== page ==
Consider how you can make choices to strive to meet those values in balanced and healthy ways.

Conflicting Values

As you do this, it's natural for seemingly conflicting values to pop up, just like the classic work life balance scenario above.

If any conflict pops up for you as you consider striving for a certain value, it'll be because another value is conflicting against it.

For example:

"I can't take more time off work. I have to pay these bills!"

You value financial stability. This is conflicting with your value of rest & play. Not your value of work ethic.

It's important to be clear on this and - most importantly - don't give up on yourself. All of these values can exist in the same space. It may take a little time and effort to make it work.

Most of us walk through life feeling lost and helpless trying to juggle these conflicting values. We can feel defeated because of societal pressure and what's been normalized to us. It feels like an internal fight between parts of ourselves.

I can damn near promise you this:

It is not impossible to make space for these conflicting values. It's more likely that we just haven't had any good examples of how these values balance out just yet.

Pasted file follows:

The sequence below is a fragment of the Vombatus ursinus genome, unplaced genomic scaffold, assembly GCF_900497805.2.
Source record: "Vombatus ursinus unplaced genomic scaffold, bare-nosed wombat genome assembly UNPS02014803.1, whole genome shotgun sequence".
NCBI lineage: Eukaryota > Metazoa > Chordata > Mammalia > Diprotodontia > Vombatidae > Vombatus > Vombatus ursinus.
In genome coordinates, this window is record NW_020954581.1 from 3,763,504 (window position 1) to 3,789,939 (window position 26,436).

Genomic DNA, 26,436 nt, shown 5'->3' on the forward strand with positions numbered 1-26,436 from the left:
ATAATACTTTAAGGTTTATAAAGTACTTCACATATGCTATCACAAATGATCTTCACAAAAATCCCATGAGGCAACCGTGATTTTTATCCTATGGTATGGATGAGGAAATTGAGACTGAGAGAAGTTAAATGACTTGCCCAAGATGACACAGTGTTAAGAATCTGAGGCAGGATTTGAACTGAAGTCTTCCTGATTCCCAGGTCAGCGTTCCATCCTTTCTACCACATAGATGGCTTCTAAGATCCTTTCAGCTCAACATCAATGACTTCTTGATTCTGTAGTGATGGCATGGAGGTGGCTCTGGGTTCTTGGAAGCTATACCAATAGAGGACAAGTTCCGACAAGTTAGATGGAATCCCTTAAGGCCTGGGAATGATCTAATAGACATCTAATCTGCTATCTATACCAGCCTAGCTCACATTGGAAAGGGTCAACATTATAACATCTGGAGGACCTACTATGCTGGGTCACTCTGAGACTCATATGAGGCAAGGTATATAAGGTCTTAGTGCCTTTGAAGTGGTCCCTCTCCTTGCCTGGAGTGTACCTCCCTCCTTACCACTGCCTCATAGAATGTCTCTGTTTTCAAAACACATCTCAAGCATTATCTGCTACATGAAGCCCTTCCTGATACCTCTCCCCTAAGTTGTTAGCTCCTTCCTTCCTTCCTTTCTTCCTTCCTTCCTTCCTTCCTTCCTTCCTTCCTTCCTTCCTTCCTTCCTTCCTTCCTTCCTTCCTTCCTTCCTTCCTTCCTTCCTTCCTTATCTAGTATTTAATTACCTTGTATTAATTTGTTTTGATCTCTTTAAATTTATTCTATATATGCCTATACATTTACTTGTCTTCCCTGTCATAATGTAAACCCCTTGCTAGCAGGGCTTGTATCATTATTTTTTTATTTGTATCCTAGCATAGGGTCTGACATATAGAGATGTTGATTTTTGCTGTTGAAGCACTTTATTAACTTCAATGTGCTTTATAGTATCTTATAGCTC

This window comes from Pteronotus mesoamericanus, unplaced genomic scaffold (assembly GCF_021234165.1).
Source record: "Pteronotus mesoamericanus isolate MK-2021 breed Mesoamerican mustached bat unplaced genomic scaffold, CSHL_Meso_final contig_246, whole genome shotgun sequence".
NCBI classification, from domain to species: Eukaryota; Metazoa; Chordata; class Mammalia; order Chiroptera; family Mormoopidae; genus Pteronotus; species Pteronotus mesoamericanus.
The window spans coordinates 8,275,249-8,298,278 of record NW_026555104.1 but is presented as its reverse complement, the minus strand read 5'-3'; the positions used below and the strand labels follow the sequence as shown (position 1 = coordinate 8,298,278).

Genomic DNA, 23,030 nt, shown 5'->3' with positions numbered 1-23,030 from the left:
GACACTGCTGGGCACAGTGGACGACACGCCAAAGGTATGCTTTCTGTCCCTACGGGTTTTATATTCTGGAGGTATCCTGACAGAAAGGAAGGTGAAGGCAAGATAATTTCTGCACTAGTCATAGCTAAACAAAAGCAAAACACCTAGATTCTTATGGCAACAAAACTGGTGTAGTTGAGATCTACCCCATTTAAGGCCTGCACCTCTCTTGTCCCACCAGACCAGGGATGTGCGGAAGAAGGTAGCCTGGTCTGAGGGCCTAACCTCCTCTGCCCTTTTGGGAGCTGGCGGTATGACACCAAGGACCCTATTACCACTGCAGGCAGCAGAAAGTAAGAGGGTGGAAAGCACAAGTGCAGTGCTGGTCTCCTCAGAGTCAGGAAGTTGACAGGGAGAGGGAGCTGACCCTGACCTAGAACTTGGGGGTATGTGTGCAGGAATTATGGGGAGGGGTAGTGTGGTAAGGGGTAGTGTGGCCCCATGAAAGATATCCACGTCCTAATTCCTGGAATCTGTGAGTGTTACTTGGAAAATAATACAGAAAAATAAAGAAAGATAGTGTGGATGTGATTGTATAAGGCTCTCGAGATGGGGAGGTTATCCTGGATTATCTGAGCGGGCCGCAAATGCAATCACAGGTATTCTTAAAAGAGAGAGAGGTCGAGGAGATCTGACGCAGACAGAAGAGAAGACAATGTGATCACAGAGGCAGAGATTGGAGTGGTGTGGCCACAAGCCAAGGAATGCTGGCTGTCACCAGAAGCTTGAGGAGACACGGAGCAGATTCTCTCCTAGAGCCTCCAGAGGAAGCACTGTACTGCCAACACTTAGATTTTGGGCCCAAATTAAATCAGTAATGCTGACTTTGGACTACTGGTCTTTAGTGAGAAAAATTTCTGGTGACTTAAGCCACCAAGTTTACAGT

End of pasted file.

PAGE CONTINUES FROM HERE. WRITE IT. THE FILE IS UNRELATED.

But we can learn. And that's what this exercise is calling you to do. Be open to learning how these values can all be expressed and honored in your life, in healthy ways.

The value of financial stability is important. And, values of rest & play are also important. Don't put them off. Develop an intentional plan for how you'll make space for more rest and play in your life without sacrificing financial stability.

This will drive you toward meaningful goals that you'll have some solid motivation and discipline to pursue, honestly.

When we get intentional and mediate the internal conflict with some awareness, we can create a vision for a life that holds space for all of our most important values.

And then we can strive for that life.

Striving for that life feels purposeful, fulfilling, and good.

Values Can, and Often Do, Evolve

We have core values and values that are more seasonal and fluid in nature.

Core values are the stickiest values we have. They're central to our sense of self and can have a huge impact on our sense of self worth. How we define those values can evolve over time, though, still.

I used to have a core value of honesty. Meaning, if anyone was being dishonest they were a "shitty person".

It's evolved into one of integrity which is more holistic to me. I see integrity as what's happening inside of me is reflected in my actions, words, and whatever I'm expressing outside of me.